Education Debate 2000


          It seems to me I have heard this debate before, or at least, I have read about it.  It didn't get reported directly in the Radio Moscow English language broadcasts I have heard, but their insistence in those days that The Soviet Union was a truly democratic state, and the examples of free speech and petition they occasionally cited, did carry the message I can with a little imagination reproduce here.  I have other evidence, too, as for example the stories I have heard from people who once lived there, or in other states of Eastern Eu­rope.


          The debate I refer to is the sort of public debate even we Ameri­cans consider part of our democratic heritage:  Who will be the new School commissioner?  Will the school principals be held to account, or will the obvious failures just get shuffled to other schools while "fresh blood" comes into our district (fresh to us, maybe, but likely ridden out of the last one on a rail).  How can a citizens' commit­tee get some decent textbooks in middle school algebra, when the local bureaucracy is quite content with the trash they are using now?  And spending the rest of their Federal money training new teachers to follow the old ways?


          Education is not the only matter of public concern.  In the Soviet Union food was probably of more importance to the man in the street than education, certainly too important to be left in private hands.  Why are the lines so long at the groceries?  Why does Tzems­koya get all the good apples while we here in Zhuskov get the moldy ones?  Doesn't our representative in the Kremlin care about us?  Such a time-server, and at such a salary; if we didn't grow our own beets we'd have no way to make a decent borscht in the winter.


          Pravda was full of complaints, evidence of freedom of speech and press.  Certain kinds of complaints were illegal, of course, racism and anti-Semitism being against Soviet law.  Not like the United States, for example, where anti-Semitism is legal, as Pravda often explained.  But legal Russian complaints abounded: the food distribution system, the rationing of positions on the waiting line for new apartments, the way some public officials favored their friends in granting them permits to live in Leningrad or Kiev, when so many worthier people wanted to live there. 

You could get shoes if your feet were size 9, but try to get a pair of leather boots in size 11!  Go tell the manager; see where you'll get.  He's doing his best, after all.  He might even answer the letter to Pravda, saying that his plan was not at fault, but that people were suddenly growing larger feet; and then sometimes a special shipment of size 11 boots would suddenly fill his warehouse.  The nation cared, after all; it tried, it was in the Five Year Plan -- but who is perfect?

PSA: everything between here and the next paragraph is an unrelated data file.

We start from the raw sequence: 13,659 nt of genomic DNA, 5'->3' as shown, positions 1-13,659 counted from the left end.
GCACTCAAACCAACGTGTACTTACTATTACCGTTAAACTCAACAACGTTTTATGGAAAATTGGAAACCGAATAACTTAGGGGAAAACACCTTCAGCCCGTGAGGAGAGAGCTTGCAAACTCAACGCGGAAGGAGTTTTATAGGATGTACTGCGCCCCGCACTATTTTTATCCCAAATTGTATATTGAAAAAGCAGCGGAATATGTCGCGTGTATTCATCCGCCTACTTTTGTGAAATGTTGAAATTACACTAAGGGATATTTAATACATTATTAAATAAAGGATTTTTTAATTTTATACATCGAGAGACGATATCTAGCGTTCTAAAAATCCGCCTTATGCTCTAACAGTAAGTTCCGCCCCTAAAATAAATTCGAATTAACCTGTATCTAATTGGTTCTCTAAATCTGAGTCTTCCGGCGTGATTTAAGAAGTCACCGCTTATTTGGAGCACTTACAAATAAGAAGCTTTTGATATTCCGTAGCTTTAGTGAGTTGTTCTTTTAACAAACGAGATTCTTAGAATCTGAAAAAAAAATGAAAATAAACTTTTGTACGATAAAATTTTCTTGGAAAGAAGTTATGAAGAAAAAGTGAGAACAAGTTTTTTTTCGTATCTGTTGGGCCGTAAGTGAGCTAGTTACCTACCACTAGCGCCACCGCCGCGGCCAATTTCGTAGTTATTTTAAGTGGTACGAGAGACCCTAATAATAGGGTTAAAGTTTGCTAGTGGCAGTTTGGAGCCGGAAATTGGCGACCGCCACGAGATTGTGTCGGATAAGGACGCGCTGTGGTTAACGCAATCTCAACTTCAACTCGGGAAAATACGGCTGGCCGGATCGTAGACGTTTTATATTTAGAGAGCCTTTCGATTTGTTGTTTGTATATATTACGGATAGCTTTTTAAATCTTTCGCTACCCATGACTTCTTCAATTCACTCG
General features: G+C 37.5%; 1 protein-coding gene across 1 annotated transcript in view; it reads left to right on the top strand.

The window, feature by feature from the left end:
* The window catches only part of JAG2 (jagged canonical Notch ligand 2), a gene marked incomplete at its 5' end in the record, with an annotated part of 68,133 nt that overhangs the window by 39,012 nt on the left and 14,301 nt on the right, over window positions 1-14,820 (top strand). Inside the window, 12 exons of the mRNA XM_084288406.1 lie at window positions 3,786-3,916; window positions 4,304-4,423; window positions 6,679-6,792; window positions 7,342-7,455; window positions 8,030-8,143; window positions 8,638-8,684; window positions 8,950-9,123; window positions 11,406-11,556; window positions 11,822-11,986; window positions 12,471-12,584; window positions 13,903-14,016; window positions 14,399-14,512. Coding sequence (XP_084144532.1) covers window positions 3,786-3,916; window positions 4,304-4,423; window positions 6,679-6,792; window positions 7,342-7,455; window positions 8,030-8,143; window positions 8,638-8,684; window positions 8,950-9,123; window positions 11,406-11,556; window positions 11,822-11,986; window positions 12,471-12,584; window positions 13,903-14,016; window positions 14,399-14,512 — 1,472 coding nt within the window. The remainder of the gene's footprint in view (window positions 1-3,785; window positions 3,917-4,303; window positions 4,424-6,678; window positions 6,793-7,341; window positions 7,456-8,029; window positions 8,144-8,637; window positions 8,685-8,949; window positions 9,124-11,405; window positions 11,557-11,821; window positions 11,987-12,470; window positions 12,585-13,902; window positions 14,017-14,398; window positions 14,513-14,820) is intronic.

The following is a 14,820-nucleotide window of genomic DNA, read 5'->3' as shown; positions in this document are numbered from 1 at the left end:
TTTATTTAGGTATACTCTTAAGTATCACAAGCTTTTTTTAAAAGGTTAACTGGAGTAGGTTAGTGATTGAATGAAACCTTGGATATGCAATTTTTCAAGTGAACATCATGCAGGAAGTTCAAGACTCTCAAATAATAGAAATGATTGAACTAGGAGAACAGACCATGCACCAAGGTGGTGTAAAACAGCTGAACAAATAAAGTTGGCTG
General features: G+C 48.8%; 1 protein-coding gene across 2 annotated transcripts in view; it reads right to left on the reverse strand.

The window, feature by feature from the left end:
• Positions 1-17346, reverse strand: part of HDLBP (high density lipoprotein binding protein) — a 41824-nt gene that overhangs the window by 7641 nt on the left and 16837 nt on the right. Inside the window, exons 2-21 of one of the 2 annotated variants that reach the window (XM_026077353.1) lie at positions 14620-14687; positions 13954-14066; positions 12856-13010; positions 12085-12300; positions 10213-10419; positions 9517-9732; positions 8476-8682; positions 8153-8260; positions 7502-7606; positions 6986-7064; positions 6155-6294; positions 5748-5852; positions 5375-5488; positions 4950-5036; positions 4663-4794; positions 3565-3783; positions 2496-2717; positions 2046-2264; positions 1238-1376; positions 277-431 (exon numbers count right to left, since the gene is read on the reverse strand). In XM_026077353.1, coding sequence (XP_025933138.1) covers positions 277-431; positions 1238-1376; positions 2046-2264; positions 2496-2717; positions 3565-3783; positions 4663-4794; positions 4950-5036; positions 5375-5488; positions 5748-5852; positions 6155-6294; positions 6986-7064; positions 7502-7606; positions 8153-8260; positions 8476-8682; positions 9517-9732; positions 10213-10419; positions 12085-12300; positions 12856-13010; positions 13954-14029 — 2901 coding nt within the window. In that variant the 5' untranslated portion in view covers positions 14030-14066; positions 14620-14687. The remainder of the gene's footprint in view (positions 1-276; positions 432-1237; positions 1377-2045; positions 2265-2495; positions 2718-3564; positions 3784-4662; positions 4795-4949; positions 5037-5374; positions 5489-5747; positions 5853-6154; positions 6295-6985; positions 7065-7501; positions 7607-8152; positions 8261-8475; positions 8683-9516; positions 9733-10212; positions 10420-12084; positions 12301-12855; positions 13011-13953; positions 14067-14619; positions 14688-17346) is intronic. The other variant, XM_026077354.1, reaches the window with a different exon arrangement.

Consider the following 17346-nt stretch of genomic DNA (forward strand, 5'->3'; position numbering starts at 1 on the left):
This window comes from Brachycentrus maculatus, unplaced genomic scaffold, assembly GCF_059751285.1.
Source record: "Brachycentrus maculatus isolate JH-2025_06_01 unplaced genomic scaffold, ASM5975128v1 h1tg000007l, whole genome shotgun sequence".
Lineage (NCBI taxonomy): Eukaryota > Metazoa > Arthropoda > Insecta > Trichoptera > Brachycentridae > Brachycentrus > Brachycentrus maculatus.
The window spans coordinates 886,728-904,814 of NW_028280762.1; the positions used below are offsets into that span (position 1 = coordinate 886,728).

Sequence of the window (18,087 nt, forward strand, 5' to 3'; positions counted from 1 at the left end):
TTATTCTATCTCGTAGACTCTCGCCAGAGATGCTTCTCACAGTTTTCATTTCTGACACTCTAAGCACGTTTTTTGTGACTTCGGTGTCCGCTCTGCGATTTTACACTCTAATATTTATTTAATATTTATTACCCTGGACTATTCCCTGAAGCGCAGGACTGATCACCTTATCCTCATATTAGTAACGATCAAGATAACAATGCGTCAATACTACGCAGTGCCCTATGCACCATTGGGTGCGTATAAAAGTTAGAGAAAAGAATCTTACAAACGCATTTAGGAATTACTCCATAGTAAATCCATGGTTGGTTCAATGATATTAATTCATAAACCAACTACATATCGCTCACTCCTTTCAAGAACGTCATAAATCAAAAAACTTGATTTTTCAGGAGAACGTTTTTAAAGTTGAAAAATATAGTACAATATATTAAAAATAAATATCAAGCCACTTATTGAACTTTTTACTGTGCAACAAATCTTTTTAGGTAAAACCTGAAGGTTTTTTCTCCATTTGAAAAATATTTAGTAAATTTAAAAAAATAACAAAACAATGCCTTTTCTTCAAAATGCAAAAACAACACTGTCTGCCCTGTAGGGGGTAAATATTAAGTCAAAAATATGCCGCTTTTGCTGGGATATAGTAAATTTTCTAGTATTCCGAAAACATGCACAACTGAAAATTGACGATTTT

In the longer run, he might explain, he has other problems, not of his own making: The salaries of his help are shameful, and while he has training sessions every summer there are some of them who don't seem to learn.  What can you do?  Fire them?  Go fight City Hall.


          Some Russians lived in Moscow anyhow, even without permits, and slept on the floors of friends' apartments.  They didn't have proper jobs, either, and so would have been arrested as hooligans if they were discovered, but a small payoff to the local concierge took care of that. To live, they took the train to Yaroslav (cheap train, public transportation, much cheaper than in western Europe or the USA, because it was transportation for people, not profit), bought some large sacks of apples and brought them back to Zhuskov, where good apples were scarce. You could earn back the train fare, with money and apples to spare, if you sold them on the streets when the policemen (for a small price) were looking the other way.  Profiteering, price gouging.  Other underground Russians gave geography and physics lessons on the sly, as well, to parents who didn't have Moscow-quality schools in Zhuskov, or care much about inequality of opportunity, but wanted their kids to have a dacha in the country some day. Physics lessons, good apples and kielbasa, whatever you could get, even if the Ministry was as distant as Kafka's Castle.